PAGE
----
I am by no means suggesting that the Obama foreign policy is already a failure. It is too early to tell. But certainly it has been hard to point to any substantive achievements of his first year in office. His efforts to reach out to Iran and North Korea, while ignoring their egregious human-rights violations, have been met with humiliating rejection. His Oslo speech suggested that he may be getting a little more tough-minded, as did his decision to send reinforcements to Afghanistan. Perhaps the second year will be better than his first — but that’s a low hurdle to get over.

Read Less

The World Inverted?

“For a while the world was flat,” writes Roger Cohen in today’s New York Times. “Now it’s upside down.” His thesis is simple: today, the developed world depends on the developing one. Those fortunate enough to live in the latter control the minerals, and now they have cash. They’re buying up American and European companies with theirs, now larger than ours. So sorry, Tom Friedman, your flat-world paradigm, once so popular, is simply out of date.

We should forgive Cohen for taking every trend today and assuming they will continue indefinitely. After all, he’s following in the footsteps of extremely distinguished company, Fareed Zakaria, for instance. The title of Zakaria’s most recent book, The Post-American World, tells you all you need to know about the direction of geopolitical thinking.

With economic might comes power. Therefore, we’ll just have to expand the G-8 to include China, India, Brazil, and others. And the Security Council? As Cohen tells us this morning, “The 21st century can’t be handled with 20th-century institutions.” Therefore, the UN’s power center will, of course, have to be enlarged to reflect our new multipolar international system. Cohen even suggests that the West will need all the charity it can get from the upstarts.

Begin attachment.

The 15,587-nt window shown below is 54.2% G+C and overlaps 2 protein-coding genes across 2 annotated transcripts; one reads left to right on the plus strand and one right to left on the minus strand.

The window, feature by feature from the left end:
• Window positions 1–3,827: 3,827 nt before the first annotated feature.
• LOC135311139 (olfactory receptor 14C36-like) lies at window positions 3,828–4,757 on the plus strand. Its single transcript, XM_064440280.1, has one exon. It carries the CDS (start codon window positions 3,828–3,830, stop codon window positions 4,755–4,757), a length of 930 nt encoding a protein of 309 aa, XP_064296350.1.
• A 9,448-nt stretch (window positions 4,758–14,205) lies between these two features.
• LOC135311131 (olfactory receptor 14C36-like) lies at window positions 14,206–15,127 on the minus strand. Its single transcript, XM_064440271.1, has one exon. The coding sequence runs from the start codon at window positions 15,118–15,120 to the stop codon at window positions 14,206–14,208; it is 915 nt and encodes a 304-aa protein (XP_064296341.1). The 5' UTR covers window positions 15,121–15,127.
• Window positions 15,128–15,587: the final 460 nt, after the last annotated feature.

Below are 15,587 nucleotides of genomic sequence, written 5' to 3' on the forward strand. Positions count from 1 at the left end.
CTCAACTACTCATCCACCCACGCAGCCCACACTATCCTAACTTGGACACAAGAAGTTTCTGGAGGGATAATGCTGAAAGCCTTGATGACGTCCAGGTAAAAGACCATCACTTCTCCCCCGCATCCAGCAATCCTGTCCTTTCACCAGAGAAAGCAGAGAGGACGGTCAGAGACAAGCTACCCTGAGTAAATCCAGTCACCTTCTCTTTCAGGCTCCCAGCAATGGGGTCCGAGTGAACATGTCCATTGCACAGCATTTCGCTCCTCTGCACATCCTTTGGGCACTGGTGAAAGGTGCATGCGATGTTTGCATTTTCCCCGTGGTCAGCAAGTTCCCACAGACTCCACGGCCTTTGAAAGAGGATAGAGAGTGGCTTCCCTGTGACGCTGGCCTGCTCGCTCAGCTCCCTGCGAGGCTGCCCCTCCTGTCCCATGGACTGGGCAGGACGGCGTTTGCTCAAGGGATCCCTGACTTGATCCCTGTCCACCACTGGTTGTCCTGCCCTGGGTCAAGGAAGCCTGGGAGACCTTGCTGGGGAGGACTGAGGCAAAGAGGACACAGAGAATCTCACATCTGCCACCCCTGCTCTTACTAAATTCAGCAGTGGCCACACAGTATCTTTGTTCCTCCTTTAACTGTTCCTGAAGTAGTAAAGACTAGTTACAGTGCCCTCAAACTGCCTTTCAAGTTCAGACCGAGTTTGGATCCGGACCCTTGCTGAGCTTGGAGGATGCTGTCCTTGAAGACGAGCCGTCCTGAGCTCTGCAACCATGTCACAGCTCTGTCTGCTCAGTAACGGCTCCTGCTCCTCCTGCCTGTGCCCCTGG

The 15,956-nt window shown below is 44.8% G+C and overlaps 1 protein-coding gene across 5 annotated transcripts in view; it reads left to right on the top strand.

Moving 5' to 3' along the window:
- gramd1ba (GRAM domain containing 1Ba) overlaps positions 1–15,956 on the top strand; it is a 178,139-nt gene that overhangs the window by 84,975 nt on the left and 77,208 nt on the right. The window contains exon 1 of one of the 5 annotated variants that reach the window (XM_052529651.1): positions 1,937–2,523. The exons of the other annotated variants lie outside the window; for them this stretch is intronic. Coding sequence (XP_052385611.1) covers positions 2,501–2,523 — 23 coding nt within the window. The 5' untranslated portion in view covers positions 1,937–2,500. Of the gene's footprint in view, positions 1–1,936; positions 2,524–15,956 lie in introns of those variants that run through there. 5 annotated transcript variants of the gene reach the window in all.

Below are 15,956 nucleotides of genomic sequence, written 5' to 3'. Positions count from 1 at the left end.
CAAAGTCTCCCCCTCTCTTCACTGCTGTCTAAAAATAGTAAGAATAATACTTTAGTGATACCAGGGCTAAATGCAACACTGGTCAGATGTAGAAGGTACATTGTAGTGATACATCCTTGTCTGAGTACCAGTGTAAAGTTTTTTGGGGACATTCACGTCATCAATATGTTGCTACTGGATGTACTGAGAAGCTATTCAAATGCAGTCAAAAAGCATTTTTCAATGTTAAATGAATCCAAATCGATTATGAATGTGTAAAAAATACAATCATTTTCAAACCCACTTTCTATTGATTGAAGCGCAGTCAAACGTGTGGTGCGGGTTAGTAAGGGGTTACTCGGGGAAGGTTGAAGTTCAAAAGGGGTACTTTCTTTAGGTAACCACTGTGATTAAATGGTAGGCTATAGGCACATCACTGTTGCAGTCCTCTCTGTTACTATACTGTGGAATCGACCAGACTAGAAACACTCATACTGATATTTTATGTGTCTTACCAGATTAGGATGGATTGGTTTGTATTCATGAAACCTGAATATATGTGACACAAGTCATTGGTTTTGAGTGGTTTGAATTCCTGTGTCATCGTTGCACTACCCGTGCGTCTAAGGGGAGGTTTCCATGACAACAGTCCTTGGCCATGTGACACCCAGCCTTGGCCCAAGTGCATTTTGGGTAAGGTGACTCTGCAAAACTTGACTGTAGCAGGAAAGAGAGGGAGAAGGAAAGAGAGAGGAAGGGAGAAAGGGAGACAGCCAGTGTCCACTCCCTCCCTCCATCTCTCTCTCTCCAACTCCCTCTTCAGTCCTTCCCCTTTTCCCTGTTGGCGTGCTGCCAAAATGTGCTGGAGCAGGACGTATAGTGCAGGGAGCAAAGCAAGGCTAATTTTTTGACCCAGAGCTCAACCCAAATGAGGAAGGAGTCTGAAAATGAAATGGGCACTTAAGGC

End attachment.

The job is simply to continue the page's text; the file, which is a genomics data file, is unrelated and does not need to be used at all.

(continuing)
So will the next American President have to view the world while standing on his head, as Cohen suggests? When economic development has evenly spread wealth from nation to nation, it will be impossible for a country with just 4.6 percent of global population–that’s the United States, by the way–to produce 25.5 percent of the world’s economic output, as it did in 2007. Eventually, a China five times more populous than the United States will have a gross domestic product five times larger than ours-and armed forces five times more powerful. Our fate, in short, is to be swamped.

There’s only one minor clarification I wish to make. Cohen’s scenario will not happen in our lifetime. It won’t even happen this century. The homogenization of the world economy, like the Age of Aquarius, is further away than any of us can imagine.

Why? History absolutely refuses to travel in straight lines. For instance, the political conditions that created globalization–the removal of barriers to international commerce after the failure of the Soviet Union–will inevitably go back up again. Check out “progress” on the Doha Round if you want to understand why the days of free trade across the globe could be coming to an end. Moreover, the authoritarian states are banding together around Russia and China, and this is bound to cause extreme difficulties for the American-led international system. Remember that the second most optimistic period in history–a time when many thought trade and globalization would usher in a period of permanent peace–was followed by the First World War, the most destructive conflict up until that time.